Schelling and Kant: philosophical cosmology and metaphysics
Naught Thought blog has a thought provoking post up covering Schelling and Kant. I'll post highlights and then the link.
From Schelling’s writings it is clear he has immense respect for Kant, calling him the Aristotle of Germany (as he puts it in The Grounding of Positive Philosophy) and that he nearly perfected negative philosophy through the Critiques. By negative philosophy Schelling means a pure rationalism that addresses the conceptual specifically or, in other words, the negative philosophy determines what is real but not reality (GPP, 131). By no means does Schelling assert or infer that the negative philosophy is unnecessary only that, by its own definition, it can have have no content other then what is determined according to its own ground such that as soon as reason determines something as real the reality of that conceptual content dissipates.
The difficulty that Schelling identifies and that stays with him from his earliest writings to his last, is that the ancient model of philosophy stands strong given the fact that the identity of subject and object through the thirdness of mediation shows that we begin from the synthetic. Since we are immersed in an ill-defined system, every competing philosophical system must recognize that every other system is attempting, first and foremost, to stabilize the world or bring the infinite under the yoke of a kind of finitude. The arduous work is explaining how determinations as such occur in the first place (or why is there something rather than something else or, given there is something which is activity, why are there individuals?). It is here where it is all too easy to fall into the claim that Schelling either simply breaks metaphysics in the name of something like a proto-existentialism or that he is simply harkening back to dogmatic metaphysics. Instead what Schelling is doing is arguing that practical or pragmatic philosophy requires a postulate that seems metaphysical in order to ground adequately the pursuit of a philosophy that is simultaneously consistent yet open ended. It is Schelling’s strength on these last points in particular that made him popular with Peirce. Peirce appreciated that Schelling’s systems were used till they failed (his systems are ablative rather than self-standing) and that Schelling was one of the few modern philosophers who did not, in Peirce’s opinion, fall under the banner of nominalism.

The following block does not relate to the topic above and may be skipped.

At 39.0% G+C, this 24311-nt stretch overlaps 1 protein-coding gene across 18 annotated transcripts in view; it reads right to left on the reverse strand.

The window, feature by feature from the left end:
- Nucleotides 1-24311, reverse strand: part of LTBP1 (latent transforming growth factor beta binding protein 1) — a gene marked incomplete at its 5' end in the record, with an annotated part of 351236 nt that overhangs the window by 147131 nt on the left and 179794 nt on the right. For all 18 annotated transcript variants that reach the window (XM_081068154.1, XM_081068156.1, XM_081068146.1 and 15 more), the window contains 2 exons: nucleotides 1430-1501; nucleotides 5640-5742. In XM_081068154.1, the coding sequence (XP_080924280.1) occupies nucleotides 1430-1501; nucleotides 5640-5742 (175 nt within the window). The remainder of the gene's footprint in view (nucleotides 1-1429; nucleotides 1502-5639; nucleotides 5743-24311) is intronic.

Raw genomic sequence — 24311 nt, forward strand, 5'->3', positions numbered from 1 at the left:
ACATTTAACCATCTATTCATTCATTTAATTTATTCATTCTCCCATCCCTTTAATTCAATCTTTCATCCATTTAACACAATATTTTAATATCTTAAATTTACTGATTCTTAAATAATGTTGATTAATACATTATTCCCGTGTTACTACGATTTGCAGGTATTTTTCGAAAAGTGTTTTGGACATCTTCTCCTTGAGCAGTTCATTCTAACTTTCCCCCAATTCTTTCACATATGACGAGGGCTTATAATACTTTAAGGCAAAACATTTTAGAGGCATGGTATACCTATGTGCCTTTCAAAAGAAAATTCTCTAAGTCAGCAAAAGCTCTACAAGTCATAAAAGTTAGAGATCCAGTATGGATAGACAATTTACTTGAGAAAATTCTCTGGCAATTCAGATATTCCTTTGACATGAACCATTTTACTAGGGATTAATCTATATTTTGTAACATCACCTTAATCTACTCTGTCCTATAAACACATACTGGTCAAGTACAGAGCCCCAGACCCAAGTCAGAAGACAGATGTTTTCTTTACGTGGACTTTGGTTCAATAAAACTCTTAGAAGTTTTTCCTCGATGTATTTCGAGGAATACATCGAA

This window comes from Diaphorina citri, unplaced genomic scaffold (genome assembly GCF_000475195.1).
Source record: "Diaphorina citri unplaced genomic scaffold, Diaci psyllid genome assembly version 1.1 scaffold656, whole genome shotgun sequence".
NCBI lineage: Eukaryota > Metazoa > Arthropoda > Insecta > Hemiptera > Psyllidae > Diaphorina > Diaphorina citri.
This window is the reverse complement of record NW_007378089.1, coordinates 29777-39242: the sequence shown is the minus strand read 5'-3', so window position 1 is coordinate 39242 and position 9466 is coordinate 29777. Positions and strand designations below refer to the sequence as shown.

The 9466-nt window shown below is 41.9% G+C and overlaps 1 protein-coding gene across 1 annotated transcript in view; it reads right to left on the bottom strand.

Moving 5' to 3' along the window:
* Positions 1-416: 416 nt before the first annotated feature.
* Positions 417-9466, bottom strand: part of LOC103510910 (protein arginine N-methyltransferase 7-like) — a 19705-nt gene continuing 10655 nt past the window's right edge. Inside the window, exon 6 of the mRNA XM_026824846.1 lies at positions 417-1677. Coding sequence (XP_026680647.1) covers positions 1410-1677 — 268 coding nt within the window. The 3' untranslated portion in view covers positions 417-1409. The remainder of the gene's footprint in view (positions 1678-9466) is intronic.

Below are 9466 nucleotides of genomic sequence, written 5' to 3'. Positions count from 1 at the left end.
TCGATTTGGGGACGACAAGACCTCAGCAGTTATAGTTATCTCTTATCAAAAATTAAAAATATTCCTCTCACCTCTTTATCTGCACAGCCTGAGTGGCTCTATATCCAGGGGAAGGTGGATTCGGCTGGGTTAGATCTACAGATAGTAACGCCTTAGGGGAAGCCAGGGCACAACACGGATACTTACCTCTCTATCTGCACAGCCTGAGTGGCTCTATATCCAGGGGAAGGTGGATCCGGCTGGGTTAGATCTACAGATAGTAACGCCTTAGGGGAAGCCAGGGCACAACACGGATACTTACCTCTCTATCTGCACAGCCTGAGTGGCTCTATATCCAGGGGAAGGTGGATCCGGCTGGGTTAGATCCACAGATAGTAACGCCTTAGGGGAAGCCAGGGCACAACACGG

The positive philosophy speaks to the fact that, for Schelling, the fact of the world pre-exists the construction of a system which occurs in the environment of that world. But world is not a singular entity (a big physical object) nor is it a collection or closed set of all things but only a world as a horizon. The world is a totality in progress...